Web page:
Laughton also parted ways with the (mostly) family band to pursue a wide-ranging slate of projects. He began performing as a solo act, as well as forming Neon Ninja with Andy Keys and contributing to Kim Dotcom’s album with his brother Brad. Laughton is also an active member of bands NZ Marley All-Stars, Fly My Pretties and Kinetic. Alongside his music projects, Laughton also flexed his Toi Whakaari drama school training, playing Judas in Jesus Christ Superstar, starring in TVNZ miniseries Coverband and Live Live Cinema’s innovative reworking of Little Shop of Horrors.
Passionate about teaching, Laughton has joined Red Bull Studios and the NZ Music Commission for ongoing music mentoring, as well as appearing alongside Anika Moa, Annie Crummer and Don McGlashan in the second series of the TV show Songs From The Inside, teaching songwriting to prison inmates. “I really like the idea of watching someone really push their art,” Laughton told RNZ. “So instead of trying to help them write their art, it should be up to them – that’s dance, that’s acting, it should always be up to them, but I’m trying to make everything else around them safe and do-able.”
Following Light Years, Fran acted in The Pā Boys and became a member of The Modern Māori Quartet. Meanwhile, L.A.B. moved from strength to strength, with three self-titled albums released in three years and playing consistently great spots at New Zealand’s summer festivals. Their new single ‘In the Air’ topped the New Zealand Singles Chart upon its release in March 2020.
The single ‘In the Air’ was a NZ No.1 hit upon its release in March 2020.
Despite not releasing new music since 2012’s Light Years (aside from stand-alone single ‘Carolina’ in 2016) Kora continued to play live with various line-ups. Original members Fran Kora and Dan McGruer were the consistent members of these different incarnations – the duo ensuring that the Kora flame never went out. Come 2019, Kora’s live efforts were noticeably accelerated with a nationwide summer tour boasting an ensemble of Fran on vocals and guitar, McGruer on synth, Darren Mathiasson on drums, Marika Hodgson on bass and Karlos Tunks on rhythm guitar. Unsurprisingly, new music was afoot and in July 2020 Kora released a new single, ‘Secret Lover’.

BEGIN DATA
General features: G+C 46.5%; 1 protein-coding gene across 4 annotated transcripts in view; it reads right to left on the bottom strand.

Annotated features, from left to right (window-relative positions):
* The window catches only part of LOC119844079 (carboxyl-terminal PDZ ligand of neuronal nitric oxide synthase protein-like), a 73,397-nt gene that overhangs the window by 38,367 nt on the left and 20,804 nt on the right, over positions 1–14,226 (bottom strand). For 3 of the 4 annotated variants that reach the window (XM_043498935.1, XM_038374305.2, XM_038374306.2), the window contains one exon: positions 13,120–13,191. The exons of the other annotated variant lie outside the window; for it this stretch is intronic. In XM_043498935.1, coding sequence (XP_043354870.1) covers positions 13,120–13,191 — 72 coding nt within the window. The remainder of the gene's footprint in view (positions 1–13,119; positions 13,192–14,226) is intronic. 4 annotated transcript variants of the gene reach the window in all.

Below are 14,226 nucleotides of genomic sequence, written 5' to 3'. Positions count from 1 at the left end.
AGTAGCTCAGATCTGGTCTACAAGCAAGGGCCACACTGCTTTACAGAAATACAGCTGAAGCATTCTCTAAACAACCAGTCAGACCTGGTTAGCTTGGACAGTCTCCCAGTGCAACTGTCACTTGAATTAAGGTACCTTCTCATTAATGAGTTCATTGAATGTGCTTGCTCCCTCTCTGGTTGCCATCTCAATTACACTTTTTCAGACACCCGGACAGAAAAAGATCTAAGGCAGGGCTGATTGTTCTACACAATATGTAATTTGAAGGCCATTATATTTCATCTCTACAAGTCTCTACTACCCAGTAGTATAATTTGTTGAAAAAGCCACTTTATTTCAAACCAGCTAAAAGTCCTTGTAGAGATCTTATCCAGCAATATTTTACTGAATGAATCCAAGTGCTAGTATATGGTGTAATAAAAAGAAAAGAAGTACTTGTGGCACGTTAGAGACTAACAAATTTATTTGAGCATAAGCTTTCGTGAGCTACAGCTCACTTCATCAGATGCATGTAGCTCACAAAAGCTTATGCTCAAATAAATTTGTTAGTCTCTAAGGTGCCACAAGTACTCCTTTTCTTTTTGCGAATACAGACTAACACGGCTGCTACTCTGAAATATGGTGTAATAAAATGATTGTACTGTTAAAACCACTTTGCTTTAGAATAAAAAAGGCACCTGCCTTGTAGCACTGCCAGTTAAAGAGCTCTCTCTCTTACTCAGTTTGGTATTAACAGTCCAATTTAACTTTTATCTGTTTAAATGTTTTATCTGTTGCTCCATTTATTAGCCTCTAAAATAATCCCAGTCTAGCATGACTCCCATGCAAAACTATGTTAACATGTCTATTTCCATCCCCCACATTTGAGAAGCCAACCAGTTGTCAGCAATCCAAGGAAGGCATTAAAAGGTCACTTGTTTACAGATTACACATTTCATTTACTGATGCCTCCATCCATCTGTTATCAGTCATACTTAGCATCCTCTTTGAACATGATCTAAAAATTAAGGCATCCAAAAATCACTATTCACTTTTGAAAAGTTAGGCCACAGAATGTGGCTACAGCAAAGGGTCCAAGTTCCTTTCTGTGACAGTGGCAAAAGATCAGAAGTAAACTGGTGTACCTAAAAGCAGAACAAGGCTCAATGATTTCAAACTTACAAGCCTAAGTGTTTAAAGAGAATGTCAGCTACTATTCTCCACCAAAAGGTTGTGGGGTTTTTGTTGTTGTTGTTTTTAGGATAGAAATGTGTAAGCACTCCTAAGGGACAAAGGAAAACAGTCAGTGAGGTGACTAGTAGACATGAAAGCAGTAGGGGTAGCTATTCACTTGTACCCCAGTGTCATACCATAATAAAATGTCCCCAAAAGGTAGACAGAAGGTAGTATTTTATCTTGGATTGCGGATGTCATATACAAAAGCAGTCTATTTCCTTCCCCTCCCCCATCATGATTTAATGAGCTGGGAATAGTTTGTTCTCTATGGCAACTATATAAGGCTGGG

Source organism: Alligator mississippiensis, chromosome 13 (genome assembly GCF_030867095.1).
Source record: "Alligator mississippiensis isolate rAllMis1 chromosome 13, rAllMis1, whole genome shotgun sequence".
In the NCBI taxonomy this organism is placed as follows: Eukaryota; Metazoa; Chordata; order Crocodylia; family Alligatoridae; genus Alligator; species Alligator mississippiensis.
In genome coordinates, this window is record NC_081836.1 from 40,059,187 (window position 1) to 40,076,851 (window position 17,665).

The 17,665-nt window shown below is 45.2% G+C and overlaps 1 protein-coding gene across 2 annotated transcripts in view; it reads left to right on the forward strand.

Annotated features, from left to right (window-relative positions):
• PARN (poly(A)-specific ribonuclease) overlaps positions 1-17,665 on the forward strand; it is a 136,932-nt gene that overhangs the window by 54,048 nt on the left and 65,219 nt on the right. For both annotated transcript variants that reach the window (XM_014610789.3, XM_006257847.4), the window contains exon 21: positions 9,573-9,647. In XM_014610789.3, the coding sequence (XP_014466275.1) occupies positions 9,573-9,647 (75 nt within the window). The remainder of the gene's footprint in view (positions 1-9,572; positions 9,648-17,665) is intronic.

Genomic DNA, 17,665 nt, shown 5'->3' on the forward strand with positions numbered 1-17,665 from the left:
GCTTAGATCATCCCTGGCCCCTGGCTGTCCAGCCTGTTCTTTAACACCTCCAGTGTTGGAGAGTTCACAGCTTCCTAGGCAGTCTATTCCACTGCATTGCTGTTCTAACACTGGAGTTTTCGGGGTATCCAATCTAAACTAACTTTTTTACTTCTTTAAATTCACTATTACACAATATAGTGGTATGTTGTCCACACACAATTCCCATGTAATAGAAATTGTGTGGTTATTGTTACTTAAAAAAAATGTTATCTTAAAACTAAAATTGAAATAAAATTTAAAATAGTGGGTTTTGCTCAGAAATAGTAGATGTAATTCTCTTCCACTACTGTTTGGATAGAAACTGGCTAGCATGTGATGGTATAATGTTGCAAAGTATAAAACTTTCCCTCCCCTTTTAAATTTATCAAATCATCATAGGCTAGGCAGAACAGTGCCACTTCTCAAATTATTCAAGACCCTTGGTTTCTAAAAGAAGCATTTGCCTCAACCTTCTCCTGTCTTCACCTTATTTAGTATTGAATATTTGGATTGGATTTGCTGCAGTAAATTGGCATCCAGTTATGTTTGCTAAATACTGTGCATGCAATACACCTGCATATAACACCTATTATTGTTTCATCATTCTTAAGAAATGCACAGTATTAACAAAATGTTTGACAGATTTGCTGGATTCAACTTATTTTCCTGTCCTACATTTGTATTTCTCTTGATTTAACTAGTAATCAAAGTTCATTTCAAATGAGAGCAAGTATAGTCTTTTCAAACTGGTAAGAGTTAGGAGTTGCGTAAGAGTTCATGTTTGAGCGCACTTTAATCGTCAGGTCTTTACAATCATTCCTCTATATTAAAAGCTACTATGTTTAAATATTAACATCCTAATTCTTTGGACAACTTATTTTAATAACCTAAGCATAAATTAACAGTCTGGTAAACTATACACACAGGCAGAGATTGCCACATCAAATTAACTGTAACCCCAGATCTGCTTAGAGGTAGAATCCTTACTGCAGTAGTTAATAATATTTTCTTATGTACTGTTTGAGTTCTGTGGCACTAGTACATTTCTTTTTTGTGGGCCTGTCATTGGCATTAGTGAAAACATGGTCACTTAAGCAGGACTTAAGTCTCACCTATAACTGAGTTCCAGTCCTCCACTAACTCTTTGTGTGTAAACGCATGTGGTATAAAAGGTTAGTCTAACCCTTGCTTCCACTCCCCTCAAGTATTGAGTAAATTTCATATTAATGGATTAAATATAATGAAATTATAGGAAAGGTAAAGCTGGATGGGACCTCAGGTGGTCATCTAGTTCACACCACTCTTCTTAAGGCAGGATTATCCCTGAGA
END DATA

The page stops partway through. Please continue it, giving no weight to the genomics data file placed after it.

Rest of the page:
Fran told RNZ, “The new line-up we have is super exciting and it’s a fresh injection of what direction we want to go in ... we’re a lot older and wiser and we’ve crafted our direction in terms of sound … Still heavy, still funky, still very much our sound.”
The track was accompanied by a stylish and sweet music video by Shae Sterling, and is the first release from an upcoming EP. “People ask ‘album, album, when is the album coming out?’ said Fran. “If you watch the trend of music and I asked you when was the last time you bought an album – most people would be like ‘I don’t buy albums’.”
Releasing singles and EPs suits the band for now, as they kickstart their presence on the live circuit. Speaking of Kora’s future releases and shows, Fran told NZ Musician, “I have mad respect for the musos we have, and the bands and projects they play for, and the experience each of us brings to the music. At the end of the day it’s all about the music being played and created. I’m just grateful to have amazing musicians that are good mates and good people.”
Updated by Rosie Howells
Laughton Kora - vocals, guitar, keys
Francis Kora - bass, vocals
Stuart Kora - guitar, vocals
Brad Kora - drums
Dan McGruer - keys, bass
Several of the Kora band are involved in a side project, The Heavy Metal Ninjas, formed in 2010 and fronted by their soundman, Richie Allen.